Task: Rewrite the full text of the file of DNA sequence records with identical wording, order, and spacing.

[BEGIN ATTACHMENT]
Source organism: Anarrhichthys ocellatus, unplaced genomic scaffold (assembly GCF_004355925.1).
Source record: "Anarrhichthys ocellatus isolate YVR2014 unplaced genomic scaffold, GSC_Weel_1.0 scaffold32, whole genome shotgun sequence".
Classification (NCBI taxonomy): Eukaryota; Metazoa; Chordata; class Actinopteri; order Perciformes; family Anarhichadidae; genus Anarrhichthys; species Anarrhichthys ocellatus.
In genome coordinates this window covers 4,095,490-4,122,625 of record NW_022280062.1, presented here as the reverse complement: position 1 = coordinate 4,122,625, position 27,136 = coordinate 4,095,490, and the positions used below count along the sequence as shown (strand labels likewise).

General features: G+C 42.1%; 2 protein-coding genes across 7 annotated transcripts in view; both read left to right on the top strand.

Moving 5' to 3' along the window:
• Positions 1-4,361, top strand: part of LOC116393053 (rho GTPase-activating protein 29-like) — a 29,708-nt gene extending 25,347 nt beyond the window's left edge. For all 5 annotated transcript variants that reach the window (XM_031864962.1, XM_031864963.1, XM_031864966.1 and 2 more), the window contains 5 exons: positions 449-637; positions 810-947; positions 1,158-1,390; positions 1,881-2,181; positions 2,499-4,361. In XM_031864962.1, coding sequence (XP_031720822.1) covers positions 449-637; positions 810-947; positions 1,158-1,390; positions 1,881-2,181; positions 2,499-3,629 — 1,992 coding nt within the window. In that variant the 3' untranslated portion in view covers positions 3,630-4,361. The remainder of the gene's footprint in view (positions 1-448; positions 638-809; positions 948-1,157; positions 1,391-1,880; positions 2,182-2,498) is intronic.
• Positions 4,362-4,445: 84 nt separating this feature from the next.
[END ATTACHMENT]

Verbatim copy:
Source organism: Anarrhichthys ocellatus, unplaced genomic scaffold (assembly GCF_004355925.1).
Source record: "Anarrhichthys ocellatus isolate YVR2014 unplaced genomic scaffold, GSC_Weel_1.0 scaffold32, whole genome shotgun sequence".
Classification (NCBI taxonomy): Eukaryota; Metazoa; Chordata; class Actinopteri; order Perciformes; family Anarhichadidae; genus Anarrhichthys; species Anarrhichthys ocellatus.
In genome coordinates this window covers 4,095,490-4,122,625 of record NW_022280062.1, presented here as the reverse complement: position 1 = coordinate 4,122,625, position 27,136 = coordinate 4,095,490, and the positions used below count along the sequence as shown (strand labels likewise).

General features: G+C 42.1%; 2 protein-coding genes across 7 annotated transcripts in view; both read left to right on the top strand.

Moving 5' to 3' along the window:
• Positions 1-4,361, top strand: part of LOC116393053 (rho GTPase-activating protein 29-like) — a 29,708-nt gene extending 25,347 nt beyond the window's left edge. For all 5 annotated transcript variants that reach the window (XM_031864962.1, XM_031864963.1, XM_031864966.1 and 2 more), the window contains 5 exons: positions 449-637; positions 810-947; positions 1,158-1,390; positions 1,881-2,181; positions 2,499-4,361. In XM_031864962.1, coding sequence (XP_031720822.1) covers positions 449-637; positions 810-947; positions 1,158-1,390; positions 1,881-2,181; positions 2,499-3,629 — 1,992 coding nt within the window. In that variant the 3' untranslated portion in view covers positions 3,630-4,361. The remainder of the gene's footprint in view (positions 1-448; positions 638-809; positions 948-1,157; positions 1,391-1,880; positions 2,182-2,498) is intronic.
• Positions 4,362-4,445: 84 nt separating this feature from the next.